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  11. This is an interesting issue for me; I am the adult child “filling” in an addiction sandwich. My Dad, maternal grandfather, several maternal aunts and a few siblings all either had issues with alcohol or were/are raging alcoholics. I have two daughters who are in recovery from heroin addiction – 7 years clean. 81 days ago, I decided to quit drinking because I saw a trajectory in my consumption that foretold the high likelihood of an unhappy outcome. I had a ‘high bottom’, if you will. I started an anonymous blog to offer support/explore my own issues with alcohol. I’ve only told a few friends, my grown children, and my immediate family about my decision. Most don’t know the less attractive aspects of my alcohol use. But – as far as our daughters’ addictions go, my husband and I have gone public several times to tell the story of their addiction and what it did to our family. I even wrote an essay about it that was published in our local paper. It has been so, so difficult to stand in front of strangers and tell our story – but also incredibly cathartic and healing for us, too. We’ve done this with their blessing (they’ve also told their stories willingly in public) but my own issues – I’m far more comfortable keeping private.
    I guess each situation is different, each person’s comfort zone has different boundaries. The most important thing is to do whatever it takes to stop. And stay stopped. More power to all of us!

    Liked by 1 person

  12. You know I read something that said when you reach 40, you really don’t care what people think or say about you that much. Well I just turned 44, and I somewhat feel that way, however, I don’t think I have to shout it out that I quit drinking or that I felt I had a drinking problem. Sometimes when you feel good about yourself that’s all that matters, not like I’m hiding my past to anyone, it’s nobody’s business, but my own. So no I don’t follow you on Facebook or anything like that, cause sometimes why does everyone have to know everything about me.

    Like

  13. I like you. In fact, I like a lot of recovery and life related pages on my personal Facebook page.
    That said, my blog is anonymous, although it’s clear my name is Anne and it wouldn’t be too hard to figure the rest out.

    For me it’s come down to this. I’m tired of worrying about being judged. The anxiety. It was crushing me to death.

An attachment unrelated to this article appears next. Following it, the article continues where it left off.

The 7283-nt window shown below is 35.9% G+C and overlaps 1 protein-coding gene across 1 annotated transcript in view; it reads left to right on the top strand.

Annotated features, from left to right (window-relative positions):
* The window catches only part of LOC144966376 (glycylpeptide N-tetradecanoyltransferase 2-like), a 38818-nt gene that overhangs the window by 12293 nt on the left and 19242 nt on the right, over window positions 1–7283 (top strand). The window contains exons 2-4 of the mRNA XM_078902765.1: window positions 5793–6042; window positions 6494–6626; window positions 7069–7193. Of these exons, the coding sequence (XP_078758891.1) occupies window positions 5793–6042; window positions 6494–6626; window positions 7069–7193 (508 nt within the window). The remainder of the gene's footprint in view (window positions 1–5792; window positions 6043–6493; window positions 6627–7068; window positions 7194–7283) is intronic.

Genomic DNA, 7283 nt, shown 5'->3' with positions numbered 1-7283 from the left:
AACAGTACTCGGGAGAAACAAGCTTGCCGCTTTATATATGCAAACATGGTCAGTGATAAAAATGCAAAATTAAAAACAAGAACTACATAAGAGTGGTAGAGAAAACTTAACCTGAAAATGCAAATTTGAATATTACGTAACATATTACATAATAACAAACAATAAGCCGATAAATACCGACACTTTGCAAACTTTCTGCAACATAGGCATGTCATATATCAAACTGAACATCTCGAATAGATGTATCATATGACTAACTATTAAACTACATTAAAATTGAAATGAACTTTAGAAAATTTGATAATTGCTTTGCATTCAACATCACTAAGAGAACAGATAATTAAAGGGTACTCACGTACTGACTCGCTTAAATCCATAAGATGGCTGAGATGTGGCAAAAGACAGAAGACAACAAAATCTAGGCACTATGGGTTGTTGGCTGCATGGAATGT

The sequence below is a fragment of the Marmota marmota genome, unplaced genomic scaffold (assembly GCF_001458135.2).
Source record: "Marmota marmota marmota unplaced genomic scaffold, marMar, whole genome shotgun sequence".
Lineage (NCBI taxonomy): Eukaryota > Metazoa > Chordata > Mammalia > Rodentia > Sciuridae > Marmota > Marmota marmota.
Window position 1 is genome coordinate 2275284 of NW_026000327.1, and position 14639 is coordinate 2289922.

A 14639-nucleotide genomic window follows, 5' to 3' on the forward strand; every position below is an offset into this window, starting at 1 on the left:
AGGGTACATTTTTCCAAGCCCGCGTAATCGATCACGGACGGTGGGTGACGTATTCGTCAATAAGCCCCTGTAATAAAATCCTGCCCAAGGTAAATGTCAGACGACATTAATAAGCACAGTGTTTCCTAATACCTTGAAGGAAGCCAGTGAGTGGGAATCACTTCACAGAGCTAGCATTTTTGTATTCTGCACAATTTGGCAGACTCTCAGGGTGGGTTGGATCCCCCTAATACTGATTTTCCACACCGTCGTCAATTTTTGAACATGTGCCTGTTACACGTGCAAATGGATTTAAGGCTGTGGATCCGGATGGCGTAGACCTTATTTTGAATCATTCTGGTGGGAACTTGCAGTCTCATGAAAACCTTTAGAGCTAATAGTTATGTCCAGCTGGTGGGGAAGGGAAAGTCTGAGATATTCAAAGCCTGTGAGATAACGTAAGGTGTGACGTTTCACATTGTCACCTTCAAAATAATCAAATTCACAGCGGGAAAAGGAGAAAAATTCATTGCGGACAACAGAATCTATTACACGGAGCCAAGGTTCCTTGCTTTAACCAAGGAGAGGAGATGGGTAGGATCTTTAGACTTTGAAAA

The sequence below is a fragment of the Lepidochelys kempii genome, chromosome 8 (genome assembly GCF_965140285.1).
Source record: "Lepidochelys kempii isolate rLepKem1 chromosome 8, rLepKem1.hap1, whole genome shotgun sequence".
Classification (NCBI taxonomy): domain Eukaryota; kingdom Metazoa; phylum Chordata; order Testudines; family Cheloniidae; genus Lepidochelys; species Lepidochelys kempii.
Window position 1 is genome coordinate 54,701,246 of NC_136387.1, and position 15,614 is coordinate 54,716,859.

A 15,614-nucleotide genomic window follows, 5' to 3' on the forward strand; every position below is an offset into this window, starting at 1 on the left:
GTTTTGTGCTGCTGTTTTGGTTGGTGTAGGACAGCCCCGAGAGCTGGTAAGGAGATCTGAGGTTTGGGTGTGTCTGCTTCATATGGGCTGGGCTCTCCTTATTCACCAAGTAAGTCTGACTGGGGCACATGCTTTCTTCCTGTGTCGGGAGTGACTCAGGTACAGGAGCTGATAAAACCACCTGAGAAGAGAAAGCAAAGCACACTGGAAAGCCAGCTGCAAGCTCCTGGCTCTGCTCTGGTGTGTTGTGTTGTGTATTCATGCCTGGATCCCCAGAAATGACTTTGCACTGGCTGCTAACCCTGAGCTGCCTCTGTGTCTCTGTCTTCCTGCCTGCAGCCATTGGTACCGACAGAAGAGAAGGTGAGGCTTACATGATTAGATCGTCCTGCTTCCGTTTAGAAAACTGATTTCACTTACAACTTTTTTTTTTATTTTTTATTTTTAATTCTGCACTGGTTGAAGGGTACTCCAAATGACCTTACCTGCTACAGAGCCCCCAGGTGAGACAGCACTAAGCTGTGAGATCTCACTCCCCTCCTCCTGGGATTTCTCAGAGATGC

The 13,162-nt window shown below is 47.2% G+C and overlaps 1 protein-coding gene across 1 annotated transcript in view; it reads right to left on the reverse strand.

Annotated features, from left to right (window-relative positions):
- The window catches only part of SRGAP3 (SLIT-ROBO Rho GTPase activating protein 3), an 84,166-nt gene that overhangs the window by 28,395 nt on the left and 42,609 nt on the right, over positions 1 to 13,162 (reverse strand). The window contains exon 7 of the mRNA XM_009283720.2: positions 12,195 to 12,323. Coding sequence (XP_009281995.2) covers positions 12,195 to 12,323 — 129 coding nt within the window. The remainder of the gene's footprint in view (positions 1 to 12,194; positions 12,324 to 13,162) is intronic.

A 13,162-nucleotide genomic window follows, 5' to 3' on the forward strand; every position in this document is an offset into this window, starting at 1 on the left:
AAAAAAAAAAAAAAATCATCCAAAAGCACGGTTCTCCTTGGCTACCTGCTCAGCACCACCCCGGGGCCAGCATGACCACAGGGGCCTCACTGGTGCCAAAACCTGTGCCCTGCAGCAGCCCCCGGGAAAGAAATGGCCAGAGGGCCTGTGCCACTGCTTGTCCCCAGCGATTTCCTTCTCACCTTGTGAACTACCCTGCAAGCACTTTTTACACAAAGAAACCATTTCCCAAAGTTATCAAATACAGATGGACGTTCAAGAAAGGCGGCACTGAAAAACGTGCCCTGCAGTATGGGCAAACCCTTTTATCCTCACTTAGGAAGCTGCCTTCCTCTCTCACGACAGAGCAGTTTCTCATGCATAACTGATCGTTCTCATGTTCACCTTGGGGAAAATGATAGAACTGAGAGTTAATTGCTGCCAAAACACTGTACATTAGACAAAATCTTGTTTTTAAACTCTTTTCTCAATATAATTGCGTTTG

I’m finally happy. Really really happy. Joyous. My life is full. If people can’t see that because they see an alcoholic they are the ones losing out.

    But that’s just me! We all gotta do it our own way. And each way is right.

    You give a lot to this community. Never underestimate the lives you have saved! Mine included.

    Love you!

    Anne

    Like

  14. I have recently turned a corner in my recovery and feel that it has really helped my attitude around not drinking. I saw myself as a broken person having failed at controlling what seems so natural to other people. I was a fragile, shameful and paying my dues for bad behavior. That has changed, I now see myself as a person working her ass off to be a good wife, mother and friend…and I happen to not drink. It is not my identity, it is just part of the way I CHOOSE to live my life. Just like normal people don’t announce they are in recovery, therapy, a diet, etc. I choose not to share my decision to not drink…unless asked. Which rarely happens…turns out, most people dont care one way or another.

    Liked by 1 person

  15. This is exactly why I haven’t “liked” your fb page or have followed your twitter! On facebook, friends might think I’m being overly dramatic and extreme, since at 29 I’m one of many weekend binge drinkers (but unable to stop before it gets out of control; cutting myself off is just not something I can do) and on twitter, professionals seeing that activity might think twice about hiring me. I too want to encourage other people to come out, so to speak, and not be ashamed or afraid to recognize they have a problem with alcohol and want to fix it, and yet I still feel the need to preserve my reputation. It’s also ironic because admitting a substance abuse problem, being proactive about recovering from it, and having the discipline to stick with it are all such admirable actions and show strength..but sadly I think substance abuse is also stigmatized as a sign of weakness and a personality flaw. But please keep doing what you’re doing! You’ve been a tremendous help in the past few days since I decided to get sober! I try to remind myself that human beings are not “supposed” to have control over alcohol…some of us do, some of us don’t, and that doesn’t make us any weaker or stronger than the other.

    Liked by 1 person

    • I understand totally. We will change things little by little, starting with ourselves. Each of us is on our own journey, and it is everyone’s right to choose the their own terms. I am glad you are here and taking care of yourself!

      Like